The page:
Caregivers get a breather to avoid burnout

Respite Care prog

For families struggling to care for a sick relative, every day can be a challenge.

If there is nobody around to help, it can be even tougher.

Now, a new pilot scheme has been set up to give caregivers a breather by letting them leave their loved ones at a nursing home for up to 30 days.

The programme aims to ease the burden on family members who are at risk of burning out.

It could also allow overworked maids some much-needed time off to go home and see their families.

In Madam Thor Saw Kim’s case, the scheme meant having someone to look after her dementia-stricken husband while she spent a few days in hospital following a cataract operation.

The 73-year-old is the main caregiver for her ailing spouse, cooking his meals, bathing him and calming him if he gets anxious. She does not have children and there were no family members she could turn to for help while she was away.

So it came as a relief when her husband, 72-year-old Sng Poh Leong, was signed up for the Nursing Home Respite Care programme.

He is one of eight people – most aged between 57 and 89 – who have enrolled on the scheme since its launch in May.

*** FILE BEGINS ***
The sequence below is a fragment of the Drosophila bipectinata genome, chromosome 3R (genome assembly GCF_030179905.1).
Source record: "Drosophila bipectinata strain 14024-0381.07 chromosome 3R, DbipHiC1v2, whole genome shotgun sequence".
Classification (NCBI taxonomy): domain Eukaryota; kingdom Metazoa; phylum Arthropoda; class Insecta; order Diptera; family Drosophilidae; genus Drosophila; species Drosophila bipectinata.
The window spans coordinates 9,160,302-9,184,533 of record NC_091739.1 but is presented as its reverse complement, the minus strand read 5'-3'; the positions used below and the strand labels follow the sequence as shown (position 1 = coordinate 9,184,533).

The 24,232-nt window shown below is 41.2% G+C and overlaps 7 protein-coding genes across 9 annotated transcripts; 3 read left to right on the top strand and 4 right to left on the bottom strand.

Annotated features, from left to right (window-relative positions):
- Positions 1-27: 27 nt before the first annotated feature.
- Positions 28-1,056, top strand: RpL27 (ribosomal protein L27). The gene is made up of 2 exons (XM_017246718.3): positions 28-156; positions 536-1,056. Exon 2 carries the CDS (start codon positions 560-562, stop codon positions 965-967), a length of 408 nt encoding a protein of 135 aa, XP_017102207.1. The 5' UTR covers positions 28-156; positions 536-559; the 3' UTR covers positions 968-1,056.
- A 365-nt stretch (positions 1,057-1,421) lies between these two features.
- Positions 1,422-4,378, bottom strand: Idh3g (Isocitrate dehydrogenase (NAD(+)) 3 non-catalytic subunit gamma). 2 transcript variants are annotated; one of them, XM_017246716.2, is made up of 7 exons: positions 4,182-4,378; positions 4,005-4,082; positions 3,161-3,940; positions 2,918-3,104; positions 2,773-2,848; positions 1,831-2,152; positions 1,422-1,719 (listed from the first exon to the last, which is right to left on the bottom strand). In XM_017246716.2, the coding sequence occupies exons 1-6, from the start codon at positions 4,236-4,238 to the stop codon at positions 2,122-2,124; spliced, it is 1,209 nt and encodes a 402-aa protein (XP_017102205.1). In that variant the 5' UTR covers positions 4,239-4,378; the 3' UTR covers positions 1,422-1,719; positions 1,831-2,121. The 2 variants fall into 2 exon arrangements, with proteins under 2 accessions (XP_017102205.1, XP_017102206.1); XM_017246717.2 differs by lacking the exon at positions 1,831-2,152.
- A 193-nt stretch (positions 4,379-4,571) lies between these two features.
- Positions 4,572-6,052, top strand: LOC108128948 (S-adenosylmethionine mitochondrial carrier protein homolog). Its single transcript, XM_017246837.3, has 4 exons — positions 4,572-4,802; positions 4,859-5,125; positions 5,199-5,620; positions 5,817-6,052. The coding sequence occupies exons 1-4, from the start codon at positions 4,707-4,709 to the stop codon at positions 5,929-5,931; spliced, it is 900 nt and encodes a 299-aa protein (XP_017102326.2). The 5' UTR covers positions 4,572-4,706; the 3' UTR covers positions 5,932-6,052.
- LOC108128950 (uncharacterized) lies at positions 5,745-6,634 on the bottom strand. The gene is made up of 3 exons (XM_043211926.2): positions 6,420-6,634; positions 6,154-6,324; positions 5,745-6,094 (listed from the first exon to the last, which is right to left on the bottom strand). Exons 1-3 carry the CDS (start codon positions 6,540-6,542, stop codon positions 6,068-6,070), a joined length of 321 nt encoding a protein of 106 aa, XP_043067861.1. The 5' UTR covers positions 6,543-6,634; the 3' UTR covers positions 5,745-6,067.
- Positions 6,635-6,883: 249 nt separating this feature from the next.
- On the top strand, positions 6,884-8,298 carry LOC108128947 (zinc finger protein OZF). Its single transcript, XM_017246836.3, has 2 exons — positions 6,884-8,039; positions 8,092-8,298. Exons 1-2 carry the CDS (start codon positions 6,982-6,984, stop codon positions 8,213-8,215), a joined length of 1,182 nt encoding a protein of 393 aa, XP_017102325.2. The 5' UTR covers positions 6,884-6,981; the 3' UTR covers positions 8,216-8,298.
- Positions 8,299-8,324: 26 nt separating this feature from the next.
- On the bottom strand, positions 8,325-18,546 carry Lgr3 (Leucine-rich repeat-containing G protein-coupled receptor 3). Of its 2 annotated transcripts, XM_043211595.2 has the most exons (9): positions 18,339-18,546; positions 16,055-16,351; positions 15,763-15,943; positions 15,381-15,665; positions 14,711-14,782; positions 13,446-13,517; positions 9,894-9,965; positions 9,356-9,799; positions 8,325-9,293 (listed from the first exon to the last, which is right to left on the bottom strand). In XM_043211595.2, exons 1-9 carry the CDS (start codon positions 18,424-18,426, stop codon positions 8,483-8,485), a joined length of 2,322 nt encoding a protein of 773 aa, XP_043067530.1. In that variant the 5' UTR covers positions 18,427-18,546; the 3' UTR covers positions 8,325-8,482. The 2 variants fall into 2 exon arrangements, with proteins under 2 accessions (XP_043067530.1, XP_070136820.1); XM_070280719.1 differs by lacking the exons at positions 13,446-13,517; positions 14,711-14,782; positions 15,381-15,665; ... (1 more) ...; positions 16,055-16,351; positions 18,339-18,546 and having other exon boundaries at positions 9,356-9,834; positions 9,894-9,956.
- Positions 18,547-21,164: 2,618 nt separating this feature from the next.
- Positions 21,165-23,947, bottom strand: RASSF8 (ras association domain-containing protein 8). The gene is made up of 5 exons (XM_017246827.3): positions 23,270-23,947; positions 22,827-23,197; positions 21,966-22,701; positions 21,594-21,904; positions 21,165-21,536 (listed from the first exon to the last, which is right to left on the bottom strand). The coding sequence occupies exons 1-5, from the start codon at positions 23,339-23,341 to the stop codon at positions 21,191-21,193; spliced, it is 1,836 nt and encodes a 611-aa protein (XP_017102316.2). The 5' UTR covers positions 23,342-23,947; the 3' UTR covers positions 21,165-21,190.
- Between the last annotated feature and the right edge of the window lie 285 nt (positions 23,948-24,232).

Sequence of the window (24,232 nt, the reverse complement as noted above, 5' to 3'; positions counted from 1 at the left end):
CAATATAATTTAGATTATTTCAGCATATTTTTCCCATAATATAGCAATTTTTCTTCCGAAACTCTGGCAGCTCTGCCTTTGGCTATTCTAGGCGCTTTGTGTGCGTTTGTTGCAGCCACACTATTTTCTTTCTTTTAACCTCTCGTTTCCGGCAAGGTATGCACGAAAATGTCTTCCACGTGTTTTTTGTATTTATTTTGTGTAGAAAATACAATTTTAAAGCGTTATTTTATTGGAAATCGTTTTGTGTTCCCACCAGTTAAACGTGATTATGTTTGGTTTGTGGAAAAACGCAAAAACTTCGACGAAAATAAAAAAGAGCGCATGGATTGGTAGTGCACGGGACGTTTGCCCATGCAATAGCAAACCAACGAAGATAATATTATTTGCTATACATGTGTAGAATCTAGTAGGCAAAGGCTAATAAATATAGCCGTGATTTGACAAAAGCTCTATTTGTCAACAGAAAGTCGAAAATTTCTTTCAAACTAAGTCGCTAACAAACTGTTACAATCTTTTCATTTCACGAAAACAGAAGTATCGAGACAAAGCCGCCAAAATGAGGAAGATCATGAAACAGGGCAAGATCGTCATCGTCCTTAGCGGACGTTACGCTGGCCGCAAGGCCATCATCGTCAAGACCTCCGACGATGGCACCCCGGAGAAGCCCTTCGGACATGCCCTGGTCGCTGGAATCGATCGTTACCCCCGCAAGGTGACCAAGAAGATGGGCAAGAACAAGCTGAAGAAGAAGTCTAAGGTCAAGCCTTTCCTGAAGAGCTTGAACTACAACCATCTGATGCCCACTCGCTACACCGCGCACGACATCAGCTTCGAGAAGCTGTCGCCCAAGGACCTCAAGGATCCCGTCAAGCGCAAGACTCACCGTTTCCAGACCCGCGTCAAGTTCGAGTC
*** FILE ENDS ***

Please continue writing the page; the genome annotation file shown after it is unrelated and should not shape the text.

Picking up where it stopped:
More than 40 others have inquired about the pilot, which is run by the Agency for Integrated Care. “Caregiving can be complex, affecting caregivers in terms of physical and emotional health, as well as stress, as they juggle between commitments and lifestyle arrangements,” said the agency’s chief care transition officer, Dr Wong Loong Mun.

“Some downplay their own needs compared to their loved ones’ to the point that they experience burnout.

“And this is where we hope the respite care programme can offer some temporary and welcome relief to caregivers.”

At the moment, 14 nursing homes are taking part in the scheme.

The homes make use of the two to three vacant beds that are usually available while they wait for a new patient to arrive.

Madam Thor’s husband is staying at Peacehaven Nursing Home at Changi for a month, while she recuperates at her flat in Commonwealth.

While his physical needs are being met, he has not quite adjusted to life at the nursing home.

Every day, he calls his wife to ask when he can go home, and tells her he cannot sleep because he misses her voice.

But although the 90-minute commute means she is not able to visit him as much as she would like, Madam Thor feels reassured that he is being looked after.

She can even see the funny side of the situation.

“I also don’t have to worry about him burning down the house,” she quipped.

Jul 06, 2013
The Straits Times
By Melissa Pang



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